Putting open science into practice: A social dilemma?
First Monday

Putting open science into practice: A social dilemma? by Kaja Scheliga and Sascha Friesike

Digital technologies carry the promise of transforming science and opening up the research process. We interviewed researchers from a variety of backgrounds about their attitudes towards and experiences with openness in their research practices. We observe a considerable discrepancy between the concept of open science and scholarly reality. While many researchers support open science in theory, the individual researcher is confronted with various difficulties when putting open science into practice. We analyse the major obstacles to open science and group them into two main categories: individual obstacles and systemic obstacles. We argue that the phenomenon of open science can be seen through the prism of a social dilemma: what is in the collective best interest of the scientific community is not necessarily in the best interest of the individual scientist. We discuss the possibilities of transferring theoretical solutions for social dilemma problems to the realm of open science.


1. Introduction
2. The field of open science
3. The field of social dilemmas
4. Materials and method
5. Looking at open science through the prism of a social dilemma
6. Overcoming the obstacles to open science
7. Discussion
8. Conclusion



1. Introduction

Open science is the concept of making the whole research process as transparent and accessible as possible. It is a topic that concerns scientists, policy–makers, and the general public. Supporting open science is part of the European Commission’s Digital Agenda. As Neelie Kroes, Vice–President of the European Commission, put it: ‘I’m in no doubt we are entering that phase [the era of open science]: and that the impact will be good for citizens, good for scientists and good for society.’ (Kroes, 2013).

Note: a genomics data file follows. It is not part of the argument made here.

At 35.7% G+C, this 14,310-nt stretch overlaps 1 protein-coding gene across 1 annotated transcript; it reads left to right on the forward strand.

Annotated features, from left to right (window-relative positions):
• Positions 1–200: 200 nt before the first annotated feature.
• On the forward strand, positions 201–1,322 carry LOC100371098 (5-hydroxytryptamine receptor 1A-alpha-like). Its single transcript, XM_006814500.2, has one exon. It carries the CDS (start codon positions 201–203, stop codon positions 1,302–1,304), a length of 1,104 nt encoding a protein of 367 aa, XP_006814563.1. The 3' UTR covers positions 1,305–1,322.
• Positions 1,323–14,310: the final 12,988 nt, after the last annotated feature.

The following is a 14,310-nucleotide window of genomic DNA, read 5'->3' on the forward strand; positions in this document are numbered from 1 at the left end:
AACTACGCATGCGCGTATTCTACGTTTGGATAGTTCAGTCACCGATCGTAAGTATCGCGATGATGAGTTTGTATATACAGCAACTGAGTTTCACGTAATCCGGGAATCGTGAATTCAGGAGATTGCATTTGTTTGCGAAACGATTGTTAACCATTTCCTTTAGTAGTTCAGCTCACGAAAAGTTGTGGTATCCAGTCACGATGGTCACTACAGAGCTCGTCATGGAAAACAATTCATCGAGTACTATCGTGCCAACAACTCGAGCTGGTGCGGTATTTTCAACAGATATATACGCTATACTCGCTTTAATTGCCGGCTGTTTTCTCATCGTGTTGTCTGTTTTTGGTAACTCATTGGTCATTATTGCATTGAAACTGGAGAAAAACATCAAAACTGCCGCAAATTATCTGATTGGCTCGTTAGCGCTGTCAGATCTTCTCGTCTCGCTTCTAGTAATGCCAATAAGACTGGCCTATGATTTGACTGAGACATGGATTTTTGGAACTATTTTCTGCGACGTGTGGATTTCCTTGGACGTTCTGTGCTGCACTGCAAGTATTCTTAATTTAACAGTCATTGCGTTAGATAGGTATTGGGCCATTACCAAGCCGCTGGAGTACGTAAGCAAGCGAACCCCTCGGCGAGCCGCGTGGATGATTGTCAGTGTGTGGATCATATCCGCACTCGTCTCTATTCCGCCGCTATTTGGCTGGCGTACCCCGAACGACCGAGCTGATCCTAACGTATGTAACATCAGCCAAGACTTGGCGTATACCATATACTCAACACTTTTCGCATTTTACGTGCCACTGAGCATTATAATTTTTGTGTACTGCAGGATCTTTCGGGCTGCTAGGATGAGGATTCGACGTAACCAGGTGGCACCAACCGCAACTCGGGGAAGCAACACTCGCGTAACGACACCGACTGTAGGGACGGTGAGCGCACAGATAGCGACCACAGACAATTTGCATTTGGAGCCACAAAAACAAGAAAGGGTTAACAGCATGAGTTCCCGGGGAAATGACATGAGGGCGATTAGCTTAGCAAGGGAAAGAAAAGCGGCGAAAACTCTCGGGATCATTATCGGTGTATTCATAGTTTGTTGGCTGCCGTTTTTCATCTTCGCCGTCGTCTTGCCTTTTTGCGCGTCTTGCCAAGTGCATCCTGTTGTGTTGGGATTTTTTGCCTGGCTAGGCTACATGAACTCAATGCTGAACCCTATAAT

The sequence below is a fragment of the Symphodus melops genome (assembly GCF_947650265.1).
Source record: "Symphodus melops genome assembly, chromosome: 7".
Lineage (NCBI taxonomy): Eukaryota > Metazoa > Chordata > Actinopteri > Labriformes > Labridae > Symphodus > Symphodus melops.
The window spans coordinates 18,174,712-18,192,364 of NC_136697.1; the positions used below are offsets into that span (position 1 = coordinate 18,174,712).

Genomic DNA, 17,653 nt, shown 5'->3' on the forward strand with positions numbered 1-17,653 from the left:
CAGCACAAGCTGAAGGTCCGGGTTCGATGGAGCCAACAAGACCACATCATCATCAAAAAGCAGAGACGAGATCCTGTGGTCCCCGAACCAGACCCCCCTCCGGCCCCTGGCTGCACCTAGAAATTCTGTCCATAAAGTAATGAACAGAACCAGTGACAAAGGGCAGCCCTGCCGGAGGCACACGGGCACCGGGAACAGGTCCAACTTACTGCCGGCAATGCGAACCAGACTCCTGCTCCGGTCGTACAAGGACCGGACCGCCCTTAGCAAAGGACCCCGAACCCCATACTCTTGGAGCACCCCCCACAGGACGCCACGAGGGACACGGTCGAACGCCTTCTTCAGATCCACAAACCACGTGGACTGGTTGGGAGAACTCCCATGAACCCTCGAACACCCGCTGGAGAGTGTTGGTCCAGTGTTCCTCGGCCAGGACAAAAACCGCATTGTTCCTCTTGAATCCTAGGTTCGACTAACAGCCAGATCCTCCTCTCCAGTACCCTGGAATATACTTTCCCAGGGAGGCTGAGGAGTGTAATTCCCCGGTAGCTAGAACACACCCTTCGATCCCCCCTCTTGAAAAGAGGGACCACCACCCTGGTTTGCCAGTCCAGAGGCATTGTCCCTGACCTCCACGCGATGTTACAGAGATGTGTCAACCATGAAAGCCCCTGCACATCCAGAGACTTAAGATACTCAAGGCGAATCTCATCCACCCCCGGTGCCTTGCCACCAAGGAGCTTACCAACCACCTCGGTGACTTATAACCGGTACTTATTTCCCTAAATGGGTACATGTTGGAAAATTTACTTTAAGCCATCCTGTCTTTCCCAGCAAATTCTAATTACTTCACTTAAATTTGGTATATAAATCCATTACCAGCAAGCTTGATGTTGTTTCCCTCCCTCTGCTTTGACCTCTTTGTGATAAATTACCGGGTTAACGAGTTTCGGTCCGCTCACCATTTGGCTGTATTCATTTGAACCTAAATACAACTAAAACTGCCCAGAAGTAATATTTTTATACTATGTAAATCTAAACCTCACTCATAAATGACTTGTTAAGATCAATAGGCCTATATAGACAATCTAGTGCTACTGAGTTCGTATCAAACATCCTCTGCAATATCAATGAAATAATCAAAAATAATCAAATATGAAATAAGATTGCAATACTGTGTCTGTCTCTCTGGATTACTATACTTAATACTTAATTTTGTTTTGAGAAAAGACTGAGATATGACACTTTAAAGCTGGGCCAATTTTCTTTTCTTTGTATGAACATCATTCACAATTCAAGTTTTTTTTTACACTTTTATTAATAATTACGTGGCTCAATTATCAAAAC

Open science in its current form is based on digital technologies. Online tools provide scientists with the technical means to collaborate globally and to share knowledge on an unprecedented scale. ‘The Internet and the World Wide Web provide the technical ability to share a much wider range of the evidence, argument and conclusions driving modern research. (...) The potential of online tools to revolutionize scientific communication and their ability to open up the details of the scientific enterprise so that a wider range of people can participate is clear.’ (Neylon and Wu, 2009).

Visions centred on harnessing the world’s knowledge have occupied intellectuals throughout history. For example, between 1936 and 1938 H.G. Wells developed the idea of a ‘world brain’ which functions as a universally accessible knowledge resource (Wells, 1938). In 1945 Vannevar Bush described his vision of the ‘memex’ which functions as a collective memory system that makes knowledge accessible (Bush, 1945). Recently, in 2012, Nielsen also described a concept of a form of collective memory system [1] whereby all forms of knowledge that are of potential scientific value are transferred onto a network in a format that is both human– and machine–readable [2]. Making knowledge resources accessible, searchable, and re–usable increases the chances of discovering previously unseen connections. ‘We are reinventing discovery, and the result will be a new area of networked science that speeds up discovery, not in one small corner of science, but across all science. That reinvention will deepen our understanding of how the universe works and help us address our most critical problems.’ [3]. Speeding up the progress of science and providing immediate access to scientific results is of crucial importance. In medical research for example access to knowledge about new findings can be a matter of life and death. In environmental sciences for instance comparing findings from different disciplines allows to draw more accurate conclusions about changes that are observed in the environment.